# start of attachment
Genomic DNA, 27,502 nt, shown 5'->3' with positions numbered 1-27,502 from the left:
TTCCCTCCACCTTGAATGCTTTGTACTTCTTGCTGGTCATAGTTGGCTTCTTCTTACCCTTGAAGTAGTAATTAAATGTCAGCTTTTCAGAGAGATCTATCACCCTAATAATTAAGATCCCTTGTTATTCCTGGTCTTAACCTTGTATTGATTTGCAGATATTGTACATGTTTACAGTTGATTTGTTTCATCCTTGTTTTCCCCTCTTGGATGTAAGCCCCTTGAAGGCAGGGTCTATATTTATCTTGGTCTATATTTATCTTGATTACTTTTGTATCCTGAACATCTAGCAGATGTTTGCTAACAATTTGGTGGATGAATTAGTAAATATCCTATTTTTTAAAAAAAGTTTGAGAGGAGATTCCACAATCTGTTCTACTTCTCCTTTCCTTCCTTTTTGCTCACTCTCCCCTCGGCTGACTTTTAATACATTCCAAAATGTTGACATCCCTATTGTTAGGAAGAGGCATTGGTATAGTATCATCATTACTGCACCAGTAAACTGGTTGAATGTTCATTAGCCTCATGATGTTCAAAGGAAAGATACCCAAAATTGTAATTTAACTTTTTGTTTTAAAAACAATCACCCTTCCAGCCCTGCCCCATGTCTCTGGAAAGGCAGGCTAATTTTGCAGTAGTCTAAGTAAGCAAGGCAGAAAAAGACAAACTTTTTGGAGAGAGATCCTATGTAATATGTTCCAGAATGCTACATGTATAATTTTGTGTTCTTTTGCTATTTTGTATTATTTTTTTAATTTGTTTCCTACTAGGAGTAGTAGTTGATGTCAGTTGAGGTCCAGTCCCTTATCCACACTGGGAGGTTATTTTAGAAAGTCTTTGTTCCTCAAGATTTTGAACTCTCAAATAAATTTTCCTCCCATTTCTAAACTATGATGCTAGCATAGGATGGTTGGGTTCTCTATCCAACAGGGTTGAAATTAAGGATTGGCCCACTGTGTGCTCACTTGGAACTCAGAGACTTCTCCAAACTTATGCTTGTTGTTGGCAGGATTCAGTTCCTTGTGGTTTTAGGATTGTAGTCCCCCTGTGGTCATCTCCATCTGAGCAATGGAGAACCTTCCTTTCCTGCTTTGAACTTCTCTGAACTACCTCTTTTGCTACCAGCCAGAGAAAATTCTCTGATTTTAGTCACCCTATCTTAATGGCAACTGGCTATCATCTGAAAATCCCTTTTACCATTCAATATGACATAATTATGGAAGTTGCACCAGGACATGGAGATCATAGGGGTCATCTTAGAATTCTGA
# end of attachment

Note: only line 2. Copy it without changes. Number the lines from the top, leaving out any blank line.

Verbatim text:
TTCCCTCCACCTTGAATGCTTTGTACTTCTTGCTGGTCATAGTTGGCTTCTTCTTACCCTTGAAGTAGTAATTAAATGTCAGCTTTTCAGAGAGATCTATCACCCTAATAATTAAGATCCCTTGTTATTCCTGGTCTTAACCTTGTATTGATTTGCAGATATTGTACATGTTTACAGTTGATTTGTTTCATCCTTGTTTTCCCCTCTTGGATGTAAGCCCCTTGAAGGCAGGGTCTATATTTATCTTGGTCTATATTTATCTTGATTACTTTTGTATCCTGAACATCTAGCAGATGTTTGCTAACAATTTGGTGGATGAATTAGTAAATATCCTATTTTTTAAAAAAAGTTTGAGAGGAGATTCCACAATCTGTTCTACTTCTCCTTTCCTTCCTTTTTGCTCACTCTCCCCTCGGCTGACTTTTAATACATTCCAAAATGTTGACATCCCTATTGTTAGGAAGAGGCATTGGTATAGTATCATCATTACTGCACCAGTAAACTGGTTGAATGTTCATTAGCCTCATGATGTTCAAAGGAAAGATACCCAAAATTGTAATTTAACTTTTTGTTTTAAAAACAATCACCCTTCCAGCCCTGCCCCATGTCTCTGGAAAGGCAGGCTAATTTTGCAGTAGTCTAAGTAAGCAAGGCAGAAAAAGACAAACTTTTTGGAGAGAGATCCTATGTAATATGTTCCAGAATGCTACATGTATAATTTTGTGTTCTTTTGCTATTTTGTATTATTTTTTTAATTTGTTTCCTACTAGGAGTAGTAGTTGATGTCAGTTGAGGTCCAGTCCCTTATCCACACTGGGAGGTTATTTTAGAAAGTCTTTGTTCCTCAAGATTTTGAACTCTCAAATAAATTTTCCTCCCATTTCTAAACTATGATGCTAGCATAGGATGGTTGGGTTCTCTATCCAACAGGGTTGAAATTAAGGATTGGCCCACTGTGTGCTCACTTGGAACTCAGAGACTTCTCCAAACTTATGCTTGTTGTTGGCAGGATTCAGTTCCTTGTGGTTTTAGGATTGTAGTCCCCCTGTGGTCATCTCCATCTGAGCAATGGAGAACCTTCCTTTCCTGCTTTGAACTTCTCTGAACTACCTCTTTTGCTACCAGCCAGAGAAAATTCTCTGATTTTAGTCACCCTATCTTAATGGCAACTGGCTATCATCTGAAAATCCCTTTTACCATTCAATATGACATAATTATGGAAGTTGCACCAGGACATGGAGATCATAGGGGTCATCTTAGAATTCTGA